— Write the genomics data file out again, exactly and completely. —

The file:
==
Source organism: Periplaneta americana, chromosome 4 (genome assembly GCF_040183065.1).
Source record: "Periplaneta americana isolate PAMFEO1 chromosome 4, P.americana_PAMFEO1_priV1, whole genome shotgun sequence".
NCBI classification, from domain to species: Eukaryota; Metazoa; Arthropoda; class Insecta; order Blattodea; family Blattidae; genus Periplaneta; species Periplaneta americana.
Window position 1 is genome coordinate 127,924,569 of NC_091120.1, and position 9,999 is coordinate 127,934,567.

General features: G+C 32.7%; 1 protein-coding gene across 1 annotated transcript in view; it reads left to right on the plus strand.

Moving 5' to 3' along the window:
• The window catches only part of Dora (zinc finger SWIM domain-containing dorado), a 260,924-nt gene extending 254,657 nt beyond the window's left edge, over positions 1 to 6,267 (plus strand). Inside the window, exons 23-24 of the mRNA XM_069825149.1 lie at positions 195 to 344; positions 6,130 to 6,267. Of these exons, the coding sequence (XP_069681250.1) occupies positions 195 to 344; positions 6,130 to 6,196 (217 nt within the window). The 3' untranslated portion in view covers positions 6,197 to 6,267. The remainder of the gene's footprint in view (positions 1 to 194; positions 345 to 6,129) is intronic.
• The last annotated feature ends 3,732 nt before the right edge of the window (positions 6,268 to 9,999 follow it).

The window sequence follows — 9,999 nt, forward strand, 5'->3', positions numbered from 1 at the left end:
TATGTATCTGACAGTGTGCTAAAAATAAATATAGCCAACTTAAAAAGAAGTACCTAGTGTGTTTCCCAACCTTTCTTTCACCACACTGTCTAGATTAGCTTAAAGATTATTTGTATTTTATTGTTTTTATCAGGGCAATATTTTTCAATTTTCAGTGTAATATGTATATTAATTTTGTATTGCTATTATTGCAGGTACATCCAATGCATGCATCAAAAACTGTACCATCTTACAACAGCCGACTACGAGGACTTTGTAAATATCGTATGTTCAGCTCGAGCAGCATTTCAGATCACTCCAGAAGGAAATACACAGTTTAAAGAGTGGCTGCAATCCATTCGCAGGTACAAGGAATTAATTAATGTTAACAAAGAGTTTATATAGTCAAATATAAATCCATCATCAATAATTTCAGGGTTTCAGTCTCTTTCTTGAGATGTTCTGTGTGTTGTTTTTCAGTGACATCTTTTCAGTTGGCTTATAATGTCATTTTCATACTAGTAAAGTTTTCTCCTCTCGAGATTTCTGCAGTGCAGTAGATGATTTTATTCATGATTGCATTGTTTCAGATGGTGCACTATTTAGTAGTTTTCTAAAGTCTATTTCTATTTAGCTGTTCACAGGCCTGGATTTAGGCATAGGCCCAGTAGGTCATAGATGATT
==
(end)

Source organism: Periplaneta americana, chromosome 4 (genome assembly GCF_040183065.1).
Source record: "Periplaneta americana isolate PAMFEO1 chromosome 4, P.americana_PAMFEO1_priV1, whole genome shotgun sequence".
NCBI classification, from domain to species: Eukaryota; Metazoa; Arthropoda; class Insecta; order Blattodea; family Blattidae; genus Periplaneta; species Periplaneta americana.
Window position 1 is genome coordinate 127,924,569 of NC_091120.1, and position 9,999 is coordinate 127,934,567.

General features: G+C 32.7%; 1 protein-coding gene across 1 annotated transcript in view; it reads left to right on the plus strand.

Moving 5' to 3' along the window:
• The window catches only part of Dora (zinc finger SWIM domain-containing dorado), a 260,924-nt gene extending 254,657 nt beyond the window's left edge, over positions 1 to 6,267 (plus strand). Inside the window, exons 23-24 of the mRNA XM_069825149.1 lie at positions 195 to 344; positions 6,130 to 6,267. Of these exons, the coding sequence (XP_069681250.1) occupies positions 195 to 344; positions 6,130 to 6,196 (217 nt within the window). The 3' untranslated portion in view covers positions 6,197 to 6,267. The remainder of the gene's footprint in view (positions 1 to 194; positions 345 to 6,129) is intronic.
• The last annotated feature ends 3,732 nt before the right edge of the window (positions 6,268 to 9,999 follow it).

The window sequence follows — 9,999 nt, forward strand, 5'->3', positions numbered from 1 at the left end:
TATGTATCTGACAGTGTGCTAAAAATAAATATAGCCAACTTAAAAAGAAGTACCTAGTGTGTTTCCCAACCTTTCTTTCACCACACTGTCTAGATTAGCTTAAAGATTATTTGTATTTTATTGTTTTTATCAGGGCAATATTTTTCAATTTTCAGTGTAATATGTATATTAATTTTGTATTGCTATTATTGCAGGTACATCCAATGCATGCATCAAAAACTGTACCATCTTACAACAGCCGACTACGAGGACTTTGTAAATATCGTATGTTCAGCTCGAGCAGCATTTCAGATCACTCCAGAAGGAAATACACAGTTTAAAGAGTGGCTGCAATCCATTCGCAGGTACAAGGAATTAATTAATGTTAACAAAGAGTTTATATAGTCAAATATAAATCCATCATCAATAATTTCAGGGTTTCAGTCTCTTTCTTGAGATGTTCTGTGTGTTGTTTTTCAGTGACATCTTTTCAGTTGGCTTATAATGTCATTTTCATACTAGTAAAGTTTTCTCCTCTCGAGATTTCTGCAGTGCAGTAGATGATTTTATTCATGATTGCATTGTTTCAGATGGTGCACTATTTAGTAGTTTTCTAAAGTCTATTTCTATTTAGCTGTTCACAGGCCTGGATTTAGGCATAGGCCCAGTAGGTCATAGATGATT